Overall TAISU was a lot of fun and it was mercifully less dense than a typical unconference, meaning there were plenty of breaks, unstructured periods, and times when the conference single tracked. Personally I got a lot out of using it as a space to workshop ideas. I'd hold a discussion period on a topic, people would show up, I'd talk for maybe 15 minutes laying out my idea, and then they'd ask questions and discuss. I found it a great way to make rapid progress on ideas and get the details aired out, learn about objections and mistakes, and learn new things that I could take back to evolve my ideas into something better.

One of the ideas I workshopped I think I'm going to drop: AI safety via dialectic, an extension of AI safety via debate. I think getting the details worked out I was able to better realize why I'm not excited about it because I don't think AI safety via debate will work for very general reasons, and the specific things I thought I could do to improve it by replacing debate with dialectic would not be enough to overcome the weaknesses I see. Another was better working out compassionate AI, further reaffirming my thought that it was a rederivation of Friendly AI. A third I just posted about: a predictive coding theory of human values.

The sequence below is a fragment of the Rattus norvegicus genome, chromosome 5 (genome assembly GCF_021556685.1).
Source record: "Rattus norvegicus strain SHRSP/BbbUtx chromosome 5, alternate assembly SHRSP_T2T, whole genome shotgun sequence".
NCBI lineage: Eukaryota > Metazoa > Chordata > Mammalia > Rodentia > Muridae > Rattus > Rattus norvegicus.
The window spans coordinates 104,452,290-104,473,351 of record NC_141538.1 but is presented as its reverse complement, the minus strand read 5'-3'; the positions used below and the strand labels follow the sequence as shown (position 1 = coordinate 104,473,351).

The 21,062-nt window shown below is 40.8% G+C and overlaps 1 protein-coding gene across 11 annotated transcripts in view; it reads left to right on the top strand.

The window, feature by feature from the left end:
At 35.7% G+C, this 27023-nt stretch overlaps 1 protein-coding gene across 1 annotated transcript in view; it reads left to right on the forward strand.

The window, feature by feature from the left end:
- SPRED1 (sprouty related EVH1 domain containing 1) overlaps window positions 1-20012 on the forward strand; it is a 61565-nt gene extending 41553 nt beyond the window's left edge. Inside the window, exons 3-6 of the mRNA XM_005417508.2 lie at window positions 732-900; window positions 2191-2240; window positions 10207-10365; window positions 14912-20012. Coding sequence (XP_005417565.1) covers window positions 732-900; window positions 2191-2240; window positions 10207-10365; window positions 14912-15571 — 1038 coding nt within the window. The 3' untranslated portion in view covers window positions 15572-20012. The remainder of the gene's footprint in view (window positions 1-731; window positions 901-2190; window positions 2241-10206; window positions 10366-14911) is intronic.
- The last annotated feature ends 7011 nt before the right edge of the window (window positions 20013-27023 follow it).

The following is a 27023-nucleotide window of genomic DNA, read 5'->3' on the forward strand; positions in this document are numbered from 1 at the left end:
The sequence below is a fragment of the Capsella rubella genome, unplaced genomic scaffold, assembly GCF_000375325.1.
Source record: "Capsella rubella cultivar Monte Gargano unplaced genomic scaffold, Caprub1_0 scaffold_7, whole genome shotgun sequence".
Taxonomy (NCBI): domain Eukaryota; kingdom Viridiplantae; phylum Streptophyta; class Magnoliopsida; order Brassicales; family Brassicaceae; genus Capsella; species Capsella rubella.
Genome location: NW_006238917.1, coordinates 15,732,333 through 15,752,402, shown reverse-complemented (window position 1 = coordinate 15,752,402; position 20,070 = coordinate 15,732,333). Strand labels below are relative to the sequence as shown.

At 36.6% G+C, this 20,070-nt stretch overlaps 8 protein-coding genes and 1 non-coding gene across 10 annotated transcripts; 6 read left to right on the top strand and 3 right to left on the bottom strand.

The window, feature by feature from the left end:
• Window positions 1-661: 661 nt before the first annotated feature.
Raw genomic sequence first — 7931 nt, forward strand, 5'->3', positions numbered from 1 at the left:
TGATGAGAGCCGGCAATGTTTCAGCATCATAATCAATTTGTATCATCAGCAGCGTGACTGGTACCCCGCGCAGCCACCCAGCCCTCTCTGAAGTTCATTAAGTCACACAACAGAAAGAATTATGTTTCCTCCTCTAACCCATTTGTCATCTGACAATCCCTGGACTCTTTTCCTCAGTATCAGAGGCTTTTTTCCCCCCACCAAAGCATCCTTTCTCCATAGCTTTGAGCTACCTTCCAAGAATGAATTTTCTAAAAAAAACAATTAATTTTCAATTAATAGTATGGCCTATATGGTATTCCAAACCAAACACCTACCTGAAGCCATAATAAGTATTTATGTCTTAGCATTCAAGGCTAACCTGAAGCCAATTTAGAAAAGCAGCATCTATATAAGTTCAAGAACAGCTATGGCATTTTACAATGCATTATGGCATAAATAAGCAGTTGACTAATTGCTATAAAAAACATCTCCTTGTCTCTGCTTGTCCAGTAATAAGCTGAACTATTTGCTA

The EA Hotel

It's a bit hard to decide on how much detail to give about the EA Hotel. On the one hand, it was awesome, full stop. On the other, it was awesome for lots of little reasons I could never hope to fully recount. I feel like their website fails to do them justice. It's an awesome place filled with cool people trying their best to save the world. Most of the folks at the Hotel are doing work that is difficult to measure, but spending time with them I can tell they all have a powerful intention to make the world a better place and to do so in ways that are effective and impactful.